BY JEFF LEVEN
For most bands, releasing collections of “B-sides,” outtakes and other vault material can be a risky proposition to say the least. At their worst, compilations of this sort can be a cynical attempt to see whether or not the public-at-large will pay good money to consume a haphazard assortment of trash and leftovers, the lazy band’s equivalent to a musical yard sale. Moreover, while sometimes one person’s junk might be another person’s treasure, for some bands the editing function is what distinguishes a good album from a great album, and many times the outtakes act as a litany of the not-quite-up-to-speed, in essence a “greatest misses” collection that can do little other than cloud an otherwise well-thought-out catalogue. That being said, at their best, such collections can also bring fans a feeling of greater intimacy with a favorite group by culling together hard-to-find collector’s items, offering new angles on the band’s sound, or shedding some light into the creative process and providing new glimpses at the way old albums could have come out. After all, in this day and age and most of all market, sometimes the difference between having a given song make the cut or having it end up in the vaults indefinitely can be the pressure of a release date or the commercially-minded brain fart of a radio-preoccupied A&R guy. Putting together records is certainly much more of an art than a science, and undoubtedly every band worth its salt has at least a few lost classics awaiting discovery.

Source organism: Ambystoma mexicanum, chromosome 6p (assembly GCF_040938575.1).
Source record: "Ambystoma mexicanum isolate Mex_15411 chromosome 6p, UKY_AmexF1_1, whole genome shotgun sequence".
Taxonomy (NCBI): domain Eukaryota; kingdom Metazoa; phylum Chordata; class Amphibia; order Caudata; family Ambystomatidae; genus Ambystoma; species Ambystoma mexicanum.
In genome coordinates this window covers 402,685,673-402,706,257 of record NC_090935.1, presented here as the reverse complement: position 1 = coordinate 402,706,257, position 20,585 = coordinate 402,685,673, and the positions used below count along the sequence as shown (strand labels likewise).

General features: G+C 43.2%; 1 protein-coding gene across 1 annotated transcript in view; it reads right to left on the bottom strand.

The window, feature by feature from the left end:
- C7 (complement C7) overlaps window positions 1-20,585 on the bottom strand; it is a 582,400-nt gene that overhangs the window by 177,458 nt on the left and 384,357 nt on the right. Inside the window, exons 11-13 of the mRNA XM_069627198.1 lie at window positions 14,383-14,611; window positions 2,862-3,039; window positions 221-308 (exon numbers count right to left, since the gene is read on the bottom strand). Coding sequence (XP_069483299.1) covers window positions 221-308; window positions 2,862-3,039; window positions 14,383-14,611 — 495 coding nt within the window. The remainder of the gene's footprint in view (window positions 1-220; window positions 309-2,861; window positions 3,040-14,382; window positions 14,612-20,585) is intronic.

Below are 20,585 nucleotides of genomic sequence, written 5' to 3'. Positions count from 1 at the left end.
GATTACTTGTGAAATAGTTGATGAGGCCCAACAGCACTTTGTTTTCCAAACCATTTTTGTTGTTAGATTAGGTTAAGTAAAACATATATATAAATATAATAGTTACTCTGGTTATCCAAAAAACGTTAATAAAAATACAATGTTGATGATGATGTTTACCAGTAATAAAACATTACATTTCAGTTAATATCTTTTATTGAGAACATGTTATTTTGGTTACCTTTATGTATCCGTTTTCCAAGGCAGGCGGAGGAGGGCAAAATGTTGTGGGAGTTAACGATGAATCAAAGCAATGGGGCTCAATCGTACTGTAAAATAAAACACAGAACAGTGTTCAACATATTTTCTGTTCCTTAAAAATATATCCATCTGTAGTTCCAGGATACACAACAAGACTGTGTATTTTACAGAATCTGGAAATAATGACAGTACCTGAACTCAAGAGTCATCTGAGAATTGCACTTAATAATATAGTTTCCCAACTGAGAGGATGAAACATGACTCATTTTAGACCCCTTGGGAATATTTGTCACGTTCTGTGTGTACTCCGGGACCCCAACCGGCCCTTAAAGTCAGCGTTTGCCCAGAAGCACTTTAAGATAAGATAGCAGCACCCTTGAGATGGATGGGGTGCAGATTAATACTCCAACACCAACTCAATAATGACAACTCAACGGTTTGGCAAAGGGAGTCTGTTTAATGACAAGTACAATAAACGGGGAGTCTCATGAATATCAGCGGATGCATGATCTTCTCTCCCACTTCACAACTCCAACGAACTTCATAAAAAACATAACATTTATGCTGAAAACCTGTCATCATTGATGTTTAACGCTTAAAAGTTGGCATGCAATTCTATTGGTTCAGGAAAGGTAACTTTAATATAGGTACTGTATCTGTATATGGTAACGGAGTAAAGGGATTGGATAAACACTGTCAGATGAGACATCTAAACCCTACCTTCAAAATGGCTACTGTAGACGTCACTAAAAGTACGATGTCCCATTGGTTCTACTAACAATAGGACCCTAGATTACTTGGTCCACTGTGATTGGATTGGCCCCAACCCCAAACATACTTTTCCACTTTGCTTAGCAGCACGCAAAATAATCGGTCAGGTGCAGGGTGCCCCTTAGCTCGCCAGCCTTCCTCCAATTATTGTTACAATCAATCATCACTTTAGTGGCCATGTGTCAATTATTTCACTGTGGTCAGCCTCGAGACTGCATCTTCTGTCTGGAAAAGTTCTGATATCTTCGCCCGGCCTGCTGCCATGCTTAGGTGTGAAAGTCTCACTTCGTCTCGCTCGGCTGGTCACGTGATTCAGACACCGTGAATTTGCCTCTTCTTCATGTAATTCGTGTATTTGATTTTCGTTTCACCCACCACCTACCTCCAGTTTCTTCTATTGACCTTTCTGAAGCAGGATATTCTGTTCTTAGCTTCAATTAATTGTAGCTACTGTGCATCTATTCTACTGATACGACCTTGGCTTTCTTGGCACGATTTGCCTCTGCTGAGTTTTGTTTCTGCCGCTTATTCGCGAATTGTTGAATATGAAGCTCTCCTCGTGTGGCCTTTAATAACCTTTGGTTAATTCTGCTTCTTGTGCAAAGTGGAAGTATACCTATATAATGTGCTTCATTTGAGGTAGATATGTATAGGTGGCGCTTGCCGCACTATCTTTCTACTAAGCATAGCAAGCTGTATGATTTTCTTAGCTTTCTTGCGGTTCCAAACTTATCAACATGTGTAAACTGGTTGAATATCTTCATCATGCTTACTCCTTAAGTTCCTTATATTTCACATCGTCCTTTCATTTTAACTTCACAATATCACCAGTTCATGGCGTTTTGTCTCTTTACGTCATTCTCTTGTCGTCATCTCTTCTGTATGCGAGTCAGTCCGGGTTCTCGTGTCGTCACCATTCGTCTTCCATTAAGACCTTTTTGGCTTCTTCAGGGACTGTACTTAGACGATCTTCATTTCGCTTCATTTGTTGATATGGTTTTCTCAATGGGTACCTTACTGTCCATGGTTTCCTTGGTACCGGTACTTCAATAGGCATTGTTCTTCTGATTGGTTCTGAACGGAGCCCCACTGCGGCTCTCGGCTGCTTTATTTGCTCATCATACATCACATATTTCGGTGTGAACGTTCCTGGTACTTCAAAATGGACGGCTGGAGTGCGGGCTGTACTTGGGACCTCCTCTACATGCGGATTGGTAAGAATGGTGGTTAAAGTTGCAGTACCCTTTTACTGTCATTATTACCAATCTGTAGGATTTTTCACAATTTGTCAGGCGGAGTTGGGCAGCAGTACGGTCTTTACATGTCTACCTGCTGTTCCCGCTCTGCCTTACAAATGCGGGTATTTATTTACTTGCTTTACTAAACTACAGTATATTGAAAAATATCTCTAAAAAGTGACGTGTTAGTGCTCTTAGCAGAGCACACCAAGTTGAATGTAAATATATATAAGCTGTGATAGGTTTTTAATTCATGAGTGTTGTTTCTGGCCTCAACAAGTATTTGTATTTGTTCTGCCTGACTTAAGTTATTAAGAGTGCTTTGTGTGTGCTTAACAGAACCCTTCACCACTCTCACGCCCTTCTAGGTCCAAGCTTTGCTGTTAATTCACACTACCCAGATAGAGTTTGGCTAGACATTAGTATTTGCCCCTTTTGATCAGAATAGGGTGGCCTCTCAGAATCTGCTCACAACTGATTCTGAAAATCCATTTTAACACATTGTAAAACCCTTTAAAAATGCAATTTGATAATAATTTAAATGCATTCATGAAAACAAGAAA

The Best Album They Never Exactly Recorded